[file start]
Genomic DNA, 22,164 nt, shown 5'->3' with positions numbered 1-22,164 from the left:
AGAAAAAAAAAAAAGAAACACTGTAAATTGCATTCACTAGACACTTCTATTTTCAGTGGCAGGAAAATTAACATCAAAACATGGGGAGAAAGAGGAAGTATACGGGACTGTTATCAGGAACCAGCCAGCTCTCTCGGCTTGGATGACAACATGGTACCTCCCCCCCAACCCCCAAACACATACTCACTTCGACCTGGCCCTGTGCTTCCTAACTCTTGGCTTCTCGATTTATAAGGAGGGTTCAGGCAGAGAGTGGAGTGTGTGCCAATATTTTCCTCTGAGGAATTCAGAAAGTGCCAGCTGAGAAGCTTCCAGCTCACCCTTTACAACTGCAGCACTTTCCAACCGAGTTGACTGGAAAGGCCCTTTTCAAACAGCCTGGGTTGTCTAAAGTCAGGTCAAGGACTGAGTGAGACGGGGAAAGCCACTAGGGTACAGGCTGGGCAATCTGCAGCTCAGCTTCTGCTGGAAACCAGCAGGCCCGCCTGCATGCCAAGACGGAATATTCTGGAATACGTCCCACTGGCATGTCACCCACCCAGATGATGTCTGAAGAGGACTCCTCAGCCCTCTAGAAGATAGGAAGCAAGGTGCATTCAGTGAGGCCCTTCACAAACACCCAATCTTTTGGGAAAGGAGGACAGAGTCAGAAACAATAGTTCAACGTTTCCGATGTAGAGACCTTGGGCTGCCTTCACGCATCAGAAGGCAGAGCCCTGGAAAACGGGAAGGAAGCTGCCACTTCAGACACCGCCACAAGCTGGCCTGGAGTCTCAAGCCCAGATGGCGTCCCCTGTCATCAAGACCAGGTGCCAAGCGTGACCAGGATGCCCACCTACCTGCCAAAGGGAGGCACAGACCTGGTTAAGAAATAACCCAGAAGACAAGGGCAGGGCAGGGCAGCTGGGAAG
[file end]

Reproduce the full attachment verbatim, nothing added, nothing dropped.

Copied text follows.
Genomic DNA, 22,164 nt, shown 5'->3' with positions numbered 1-22,164 from the left:
AGAAAAAAAAAAAAGAAACACTGTAAATTGCATTCACTAGACACTTCTATTTTCAGTGGCAGGAAAATTAACATCAAAACATGGGGAGAAAGAGGAAGTATACGGGACTGTTATCAGGAACCAGCCAGCTCTCTCGGCTTGGATGACAACATGGTACCTCCCCCCCAACCCCCAAACACATACTCACTTCGACCTGGCCCTGTGCTTCCTAACTCTTGGCTTCTCGATTTATAAGGAGGGTTCAGGCAGAGAGTGGAGTGTGTGCCAATATTTTCCTCTGAGGAATTCAGAAAGTGCCAGCTGAGAAGCTTCCAGCTCACCCTTTACAACTGCAGCACTTTCCAACCGAGTTGACTGGAAAGGCCCTTTTCAAACAGCCTGGGTTGTCTAAAGTCAGGTCAAGGACTGAGTGAGACGGGGAAAGCCACTAGGGTACAGGCTGGGCAATCTGCAGCTCAGCTTCTGCTGGAAACCAGCAGGCCCGCCTGCATGCCAAGACGGAATATTCTGGAATACGTCCCACTGGCATGTCACCCACCCAGATGATGTCTGAAGAGGACTCCTCAGCCCTCTAGAAGATAGGAAGCAAGGTGCATTCAGTGAGGCCCTTCACAAACACCCAATCTTTTGGGAAAGGAGGACAGAGTCAGAAACAATAGTTCAACGTTTCCGATGTAGAGACCTTGGGCTGCCTTCACGCATCAGAAGGCAGAGCCCTGGAAAACGGGAAGGAAGCTGCCACTTCAGACACCGCCACAAGCTGGCCTGGAGTCTCAAGCCCAGATGGCGTCCCCTGTCATCAAGACCAGGTGCCAAGCGTGACCAGGATGCCCACCTACCTGCCAAAGGGAGGCACAGACCTGGTTAAGAAATAACCCAGAAGACAAGGGCAGGGCAGGGCAGCTGGGAAG